BJSS announces programme to restore 125 acres of Yorkshire Dales

20 July 2022 3 min. read

Technology and engineering consultancy BJSS has announced a new programme to preserve and restore a core meadow of the Yorkshire Dales. The project will aim to boost bio-diversity in the area, by helping to protect a hay meadow.

As the UK sweats its way through record 40C days, and scientists continue to warn of record levels of water-way pollution, the importance of biodiversity cannot be underestimated when it comes to helping the country recover. Biodiversity provides functioning ecosystems that supply oxygen, clean air and water, pollination of plants, pest control, and wastewater treatment. Healthy ecosystems are also more resilient to climate change and so more able to maintain the supply of ecosystem services on which human prosperity and wellbeing depend.

However, biodiversity is in a crisis of its own across Britain. Hay meadows are among the most biodiversity-rich terrestrial ecosystems, but modern life has made these green spaces a rarity. Illustrating this, the nation’s wildflower meadows are rapidly declining, for example, with around 95% disappearing over the last 50 years. One project from consulting firm BJSS is looking to turn the tide on this front, though.

BJSS announces programme to restore 125 acres of Yorkshire Dales

Looking ahead, BJSS aims to preserve and restore over 125 acres of land in the Yorkshire Dales. The large hay meadow, three miles northeast of the Ling Gill National Nature Reserve in the Yorkshire Dales, partly comprises a Site of Specific Scientific Interest (SSSI) due to its rich biodiversity.

Mark Robison, Board Director at BJSS, commented, “As a successful and growing technology company that champions sustainability through our work and the solutions we offer, we believe that we have an urgent responsibility to protect the natural environment we all benefit from as we continue to expand our operations. This restoration programme will be pivotal in helping us achieve our wider net-zero aspirations.”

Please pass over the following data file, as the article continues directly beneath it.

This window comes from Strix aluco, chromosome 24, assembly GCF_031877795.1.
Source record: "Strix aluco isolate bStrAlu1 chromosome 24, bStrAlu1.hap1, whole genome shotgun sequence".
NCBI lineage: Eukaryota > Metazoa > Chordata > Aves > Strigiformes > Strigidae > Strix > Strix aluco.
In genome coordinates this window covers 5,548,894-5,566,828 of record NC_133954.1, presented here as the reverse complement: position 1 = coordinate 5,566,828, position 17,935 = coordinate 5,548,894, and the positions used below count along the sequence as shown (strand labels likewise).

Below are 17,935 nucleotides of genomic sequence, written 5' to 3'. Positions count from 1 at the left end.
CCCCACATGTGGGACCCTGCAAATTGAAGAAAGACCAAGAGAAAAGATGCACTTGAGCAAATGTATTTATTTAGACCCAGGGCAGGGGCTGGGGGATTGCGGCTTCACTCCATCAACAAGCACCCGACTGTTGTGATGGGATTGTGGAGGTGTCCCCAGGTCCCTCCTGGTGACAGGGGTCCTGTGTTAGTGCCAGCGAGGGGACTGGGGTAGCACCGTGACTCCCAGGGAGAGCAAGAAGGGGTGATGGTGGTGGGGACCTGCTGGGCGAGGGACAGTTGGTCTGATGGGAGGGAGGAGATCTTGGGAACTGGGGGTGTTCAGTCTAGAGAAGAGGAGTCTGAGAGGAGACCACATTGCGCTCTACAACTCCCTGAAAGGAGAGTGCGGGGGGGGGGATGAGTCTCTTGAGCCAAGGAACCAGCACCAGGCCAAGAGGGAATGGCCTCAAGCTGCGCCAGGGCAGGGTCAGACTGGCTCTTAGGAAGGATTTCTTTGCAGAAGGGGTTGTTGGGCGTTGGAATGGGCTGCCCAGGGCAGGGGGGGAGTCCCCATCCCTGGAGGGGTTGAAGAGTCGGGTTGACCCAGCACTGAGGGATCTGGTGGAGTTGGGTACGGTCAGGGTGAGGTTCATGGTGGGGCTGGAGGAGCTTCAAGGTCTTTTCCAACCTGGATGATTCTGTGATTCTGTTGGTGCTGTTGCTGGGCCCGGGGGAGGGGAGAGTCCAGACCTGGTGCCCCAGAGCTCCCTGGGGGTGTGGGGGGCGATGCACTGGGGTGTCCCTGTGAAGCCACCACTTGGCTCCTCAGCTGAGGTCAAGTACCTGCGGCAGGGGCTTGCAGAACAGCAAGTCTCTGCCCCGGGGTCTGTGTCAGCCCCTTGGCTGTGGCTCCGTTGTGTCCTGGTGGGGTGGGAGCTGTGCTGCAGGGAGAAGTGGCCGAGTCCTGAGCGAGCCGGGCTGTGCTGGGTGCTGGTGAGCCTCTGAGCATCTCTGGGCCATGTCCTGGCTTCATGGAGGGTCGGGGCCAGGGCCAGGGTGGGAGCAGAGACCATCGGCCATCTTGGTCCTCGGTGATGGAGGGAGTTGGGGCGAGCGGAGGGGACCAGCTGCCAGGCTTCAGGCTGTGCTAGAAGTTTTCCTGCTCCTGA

With its recent initiative, BJSS has assured the long-term protection of the site and, alongside local farmers and conservation charities, is looking at ways to further enrich the land with plans to extend the SSSI site and reintroduce native broadleaf trees to the surrounding area. In an announcement, BJSS stated that its first restoration efforts, commencing in the autumn, would include a detailed survey of the SSSI and neighbouring land to understand the botanical features and habitat types, before botanical surveys, soil sampling, collecting seeds, and evaluating the area’s previous management regime would lead to a forest design process.

This will culminate in the planting of over 20 hectares of native broadleaf forest alongside the SSSI. At the same time, BJSS also hopes to create a habitat that attracts local wildlife. This includes the endangered red squirrel, which without conversation management, could become extinct in England in approximately 10 years.

It is work that many BJSS employees are excited to get underway, according to BJSS Co-Founder Andrew Vincent. The firm has long championed the increasing biodiversity and restoring natural beauty across the country.

Vincent added, “Our employees value that, as an organisation, we care deeply about the natural environment. There is a need for us all to do more, but there’s only so much we can do as individuals. Businesses hold the key to unlocking a more sustainable and environmentally friendly planet, and that’s why I’m delighted to see BJSS making moves to preserve and support local biodiversity.”